We are in the depths of an underground cavern. It is bad enough to be underground, but here we are all enveloped in black as well: the ceiling is black, so are the walls; they are made of blocks of coal. The floor is one great black looking-glass. It is a sort of pond, polished as steel. Over this polished surface glistens the reflection of a solitary light, the light of a safety-lamp shining through a wire net.
A man guides himself over the pond in a narrow boat. By the doubtful light of the lamp he sees high pillars, which rise out of the depths below and reach to the very roof of the cavern—pillars slender, like the columns of a Moorish palace. These pillars are half white and half black; up to a certain point only are they coal black, beyond that they are light in color.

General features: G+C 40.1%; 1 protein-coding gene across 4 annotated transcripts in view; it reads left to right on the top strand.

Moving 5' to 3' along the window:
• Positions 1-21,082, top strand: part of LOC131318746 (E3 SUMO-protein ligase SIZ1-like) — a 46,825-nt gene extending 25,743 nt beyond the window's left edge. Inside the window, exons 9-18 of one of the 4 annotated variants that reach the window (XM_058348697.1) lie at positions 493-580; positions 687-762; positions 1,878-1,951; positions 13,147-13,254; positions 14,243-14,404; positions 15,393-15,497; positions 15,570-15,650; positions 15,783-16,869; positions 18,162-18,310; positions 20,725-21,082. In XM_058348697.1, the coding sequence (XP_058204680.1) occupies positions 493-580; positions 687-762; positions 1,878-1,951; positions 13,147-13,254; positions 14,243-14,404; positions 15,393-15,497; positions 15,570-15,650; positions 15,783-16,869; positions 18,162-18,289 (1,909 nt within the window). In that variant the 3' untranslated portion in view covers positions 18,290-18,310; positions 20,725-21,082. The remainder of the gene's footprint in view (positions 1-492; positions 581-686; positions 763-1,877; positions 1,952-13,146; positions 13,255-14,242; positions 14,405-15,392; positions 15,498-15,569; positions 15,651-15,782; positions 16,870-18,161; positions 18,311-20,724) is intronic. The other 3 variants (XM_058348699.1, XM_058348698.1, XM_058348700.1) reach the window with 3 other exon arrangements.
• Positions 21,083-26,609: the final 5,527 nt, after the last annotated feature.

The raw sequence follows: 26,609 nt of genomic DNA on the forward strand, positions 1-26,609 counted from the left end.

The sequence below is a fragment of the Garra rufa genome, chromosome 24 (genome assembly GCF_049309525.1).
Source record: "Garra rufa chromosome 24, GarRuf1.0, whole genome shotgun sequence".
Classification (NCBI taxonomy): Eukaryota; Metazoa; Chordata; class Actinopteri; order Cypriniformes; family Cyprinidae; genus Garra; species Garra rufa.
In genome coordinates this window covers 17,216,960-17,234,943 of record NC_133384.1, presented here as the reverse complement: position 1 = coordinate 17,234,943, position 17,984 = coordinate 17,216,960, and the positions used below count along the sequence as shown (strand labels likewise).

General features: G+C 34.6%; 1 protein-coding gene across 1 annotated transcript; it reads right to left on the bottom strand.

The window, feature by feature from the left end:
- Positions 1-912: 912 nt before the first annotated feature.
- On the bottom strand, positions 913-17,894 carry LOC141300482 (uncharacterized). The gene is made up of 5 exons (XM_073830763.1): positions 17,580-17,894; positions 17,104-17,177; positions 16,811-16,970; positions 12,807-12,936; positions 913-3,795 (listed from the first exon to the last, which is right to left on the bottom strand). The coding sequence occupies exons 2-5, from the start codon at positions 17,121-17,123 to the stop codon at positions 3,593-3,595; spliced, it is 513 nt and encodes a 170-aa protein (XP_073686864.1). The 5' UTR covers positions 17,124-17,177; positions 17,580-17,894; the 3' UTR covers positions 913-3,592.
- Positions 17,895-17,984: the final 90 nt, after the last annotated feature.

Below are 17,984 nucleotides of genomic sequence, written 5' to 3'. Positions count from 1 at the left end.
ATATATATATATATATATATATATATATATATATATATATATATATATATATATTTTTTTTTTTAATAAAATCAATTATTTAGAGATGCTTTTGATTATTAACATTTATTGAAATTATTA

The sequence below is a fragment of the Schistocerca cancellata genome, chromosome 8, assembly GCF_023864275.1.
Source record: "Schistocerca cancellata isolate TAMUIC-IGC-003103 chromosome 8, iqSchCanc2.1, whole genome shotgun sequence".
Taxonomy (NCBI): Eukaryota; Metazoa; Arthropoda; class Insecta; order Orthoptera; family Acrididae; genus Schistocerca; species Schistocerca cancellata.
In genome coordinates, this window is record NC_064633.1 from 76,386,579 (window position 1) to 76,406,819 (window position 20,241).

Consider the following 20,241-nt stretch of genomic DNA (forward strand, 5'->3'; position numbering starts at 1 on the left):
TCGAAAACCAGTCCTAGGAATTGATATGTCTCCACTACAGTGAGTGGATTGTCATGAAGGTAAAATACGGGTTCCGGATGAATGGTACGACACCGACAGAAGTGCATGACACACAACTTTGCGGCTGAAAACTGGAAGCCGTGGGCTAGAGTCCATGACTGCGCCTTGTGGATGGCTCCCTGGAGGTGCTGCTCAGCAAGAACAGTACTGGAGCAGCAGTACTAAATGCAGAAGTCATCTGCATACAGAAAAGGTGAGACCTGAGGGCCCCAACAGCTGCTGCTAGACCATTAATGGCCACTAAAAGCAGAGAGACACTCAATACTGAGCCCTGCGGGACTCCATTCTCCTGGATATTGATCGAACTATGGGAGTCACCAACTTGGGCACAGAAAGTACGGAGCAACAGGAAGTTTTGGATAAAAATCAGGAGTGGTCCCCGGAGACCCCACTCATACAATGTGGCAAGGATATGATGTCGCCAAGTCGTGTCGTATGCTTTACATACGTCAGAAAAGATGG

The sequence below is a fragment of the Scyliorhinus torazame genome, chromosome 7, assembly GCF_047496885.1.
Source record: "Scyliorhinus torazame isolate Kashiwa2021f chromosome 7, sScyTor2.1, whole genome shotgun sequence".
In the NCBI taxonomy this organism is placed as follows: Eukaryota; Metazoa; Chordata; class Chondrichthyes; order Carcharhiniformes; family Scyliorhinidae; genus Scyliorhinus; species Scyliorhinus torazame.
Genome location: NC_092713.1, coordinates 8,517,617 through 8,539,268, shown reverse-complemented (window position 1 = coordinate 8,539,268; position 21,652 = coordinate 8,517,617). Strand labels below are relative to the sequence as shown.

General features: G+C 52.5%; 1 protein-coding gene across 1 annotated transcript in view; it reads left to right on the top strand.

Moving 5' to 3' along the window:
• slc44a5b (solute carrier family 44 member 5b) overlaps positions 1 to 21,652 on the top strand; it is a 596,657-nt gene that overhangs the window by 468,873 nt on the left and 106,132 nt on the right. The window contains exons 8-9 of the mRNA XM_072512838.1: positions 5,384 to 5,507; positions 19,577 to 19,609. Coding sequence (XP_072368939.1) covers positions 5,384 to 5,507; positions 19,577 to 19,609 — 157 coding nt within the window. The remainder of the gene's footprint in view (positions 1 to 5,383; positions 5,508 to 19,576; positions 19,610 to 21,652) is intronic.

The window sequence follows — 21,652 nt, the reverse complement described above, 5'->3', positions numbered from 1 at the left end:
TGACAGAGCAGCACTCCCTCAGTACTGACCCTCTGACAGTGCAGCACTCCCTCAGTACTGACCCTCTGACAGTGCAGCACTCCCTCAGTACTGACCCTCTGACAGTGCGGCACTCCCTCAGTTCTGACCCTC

What are these pillars?
They are the stems of pines and palm-trees. These gigantic stems are quite at home in the layers over the coal-mine, but how have they descended here? They belong to another world—the world of light and air. The coal layers overhead sometimes take fire of themselves, and the fire, being intense, has loosened the hold of these giants and sent them below.